Murder Reform 3 - Problem 3 - duress
The Law commission suggested that duress should be a complete defence for murder, However the D would have to prove that he was threatened with serious or life threatening harm and had no realistic opportunity to seek police protection. The jury would have to find that if a person of ordinary courage might have responded in the same way as D did in the same circumstances.
Murder Conclusion
There are many further problems with the law on murder including the problems with the defence of intoxication, the fact that you can be found guilty of murder by omission and the complicated issue of euthanasia, not discussed in this paper. It can be agreed that the law commissions reforms may solve many of the problems with the law on Murder however existing problems would still remain and some may even be created.
Diminished Responsibility - Reform1 & Intro - Definition.
The law on diminished responsibility was reformed in the Coroners and Justice Act 2009, by using the phrase "recognised medical condition" the definition should be flexible enough to allow for future developments in medical knowledge. The new definition also sets out the aspects of the D's mental functioning have to be substantially impaired - this makes the defence much broader than the defence of insanity. Hence seen as fairer to the D.
Diminished Responsibility - Problem 1 - Burden of Proof
Remaining problems with the law on diminished responsibility include that the burden of proof should not be on the D. In most defences the D simply has to raise the issue and the prosecution have to disprove it. This is not the case for diminished responsibility. The D must prove the defence upon the balance of probabilities. It has also been argued that this breaches Article 6 in the European Convention on Human Rights that everyone is presumed innocent until proven guilty.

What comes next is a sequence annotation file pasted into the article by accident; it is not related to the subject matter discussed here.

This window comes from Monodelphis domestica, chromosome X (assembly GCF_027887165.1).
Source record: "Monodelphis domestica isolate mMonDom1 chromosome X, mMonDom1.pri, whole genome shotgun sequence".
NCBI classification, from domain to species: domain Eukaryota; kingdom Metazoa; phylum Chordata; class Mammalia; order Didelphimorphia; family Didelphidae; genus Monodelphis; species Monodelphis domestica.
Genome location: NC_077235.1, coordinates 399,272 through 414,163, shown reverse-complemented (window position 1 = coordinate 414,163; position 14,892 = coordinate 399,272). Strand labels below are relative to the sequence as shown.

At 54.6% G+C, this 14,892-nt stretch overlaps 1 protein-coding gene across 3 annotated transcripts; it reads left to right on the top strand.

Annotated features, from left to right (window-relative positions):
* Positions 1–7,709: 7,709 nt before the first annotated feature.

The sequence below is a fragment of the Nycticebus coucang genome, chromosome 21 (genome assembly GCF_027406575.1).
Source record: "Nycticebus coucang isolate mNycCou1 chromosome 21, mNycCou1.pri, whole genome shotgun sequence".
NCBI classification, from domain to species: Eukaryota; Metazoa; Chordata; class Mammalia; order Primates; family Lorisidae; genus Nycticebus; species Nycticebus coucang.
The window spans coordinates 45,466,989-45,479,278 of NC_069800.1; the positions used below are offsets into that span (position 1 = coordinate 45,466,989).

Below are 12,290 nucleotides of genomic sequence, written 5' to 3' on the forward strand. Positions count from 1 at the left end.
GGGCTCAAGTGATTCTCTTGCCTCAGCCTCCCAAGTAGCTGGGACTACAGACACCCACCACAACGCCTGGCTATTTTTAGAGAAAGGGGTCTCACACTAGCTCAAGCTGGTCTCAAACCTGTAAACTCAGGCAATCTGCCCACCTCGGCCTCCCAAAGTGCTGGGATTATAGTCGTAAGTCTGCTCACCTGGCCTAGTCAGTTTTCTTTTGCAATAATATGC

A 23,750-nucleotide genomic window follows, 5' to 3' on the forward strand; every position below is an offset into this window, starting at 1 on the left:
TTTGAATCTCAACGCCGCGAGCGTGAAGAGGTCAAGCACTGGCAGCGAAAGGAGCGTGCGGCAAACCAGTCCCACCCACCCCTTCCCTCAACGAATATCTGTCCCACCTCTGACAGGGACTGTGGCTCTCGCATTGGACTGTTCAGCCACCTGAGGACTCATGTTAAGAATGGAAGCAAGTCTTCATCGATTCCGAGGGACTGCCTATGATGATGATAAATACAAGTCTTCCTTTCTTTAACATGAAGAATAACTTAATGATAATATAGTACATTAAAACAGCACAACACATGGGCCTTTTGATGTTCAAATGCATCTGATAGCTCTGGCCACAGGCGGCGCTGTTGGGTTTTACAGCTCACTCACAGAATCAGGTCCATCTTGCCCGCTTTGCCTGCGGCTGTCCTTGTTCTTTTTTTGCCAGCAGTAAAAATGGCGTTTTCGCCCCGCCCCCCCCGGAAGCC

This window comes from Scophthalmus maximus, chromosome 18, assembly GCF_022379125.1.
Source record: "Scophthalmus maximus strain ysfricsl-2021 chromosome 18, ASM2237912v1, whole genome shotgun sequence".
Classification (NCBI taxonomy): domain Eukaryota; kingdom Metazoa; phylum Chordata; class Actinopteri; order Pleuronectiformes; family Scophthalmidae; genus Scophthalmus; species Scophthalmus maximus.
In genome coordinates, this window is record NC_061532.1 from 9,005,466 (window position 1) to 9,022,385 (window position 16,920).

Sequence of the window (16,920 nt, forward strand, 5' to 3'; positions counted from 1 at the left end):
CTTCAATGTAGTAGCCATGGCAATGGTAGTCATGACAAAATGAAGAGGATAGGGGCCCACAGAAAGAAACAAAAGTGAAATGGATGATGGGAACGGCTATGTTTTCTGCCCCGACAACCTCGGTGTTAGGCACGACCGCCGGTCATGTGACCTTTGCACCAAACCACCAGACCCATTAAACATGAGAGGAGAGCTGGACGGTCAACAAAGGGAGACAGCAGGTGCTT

Diminished Responsibility - Problem 2 - Developmental Immaturity
The Law Commission also suggested that developmental injury for those under 18 should be included within the definition of diminished responsibility. At present, unless there is evidence of specific learning disability, for example autism, then in theory a child with developmental immaturity as young as 10 could be convicted of murder.
Loss of Control - Problem 1 and Intro - loss of control no longer has to be sudden.
The Coroners and Justice Act 2009 abolished the defence of provocation and replaced it with loss of control. One main area that was reformed was that the loss of control no longer had to be sudden. This was aid to help women who reacted in different ways, however the Law Commission had proposed to remove the loss of control element altogether to in particular help women in abusive relationships, but the government rejected this proposal.
Loss of Control - Problem 2 and Reform - Law regarding self defence.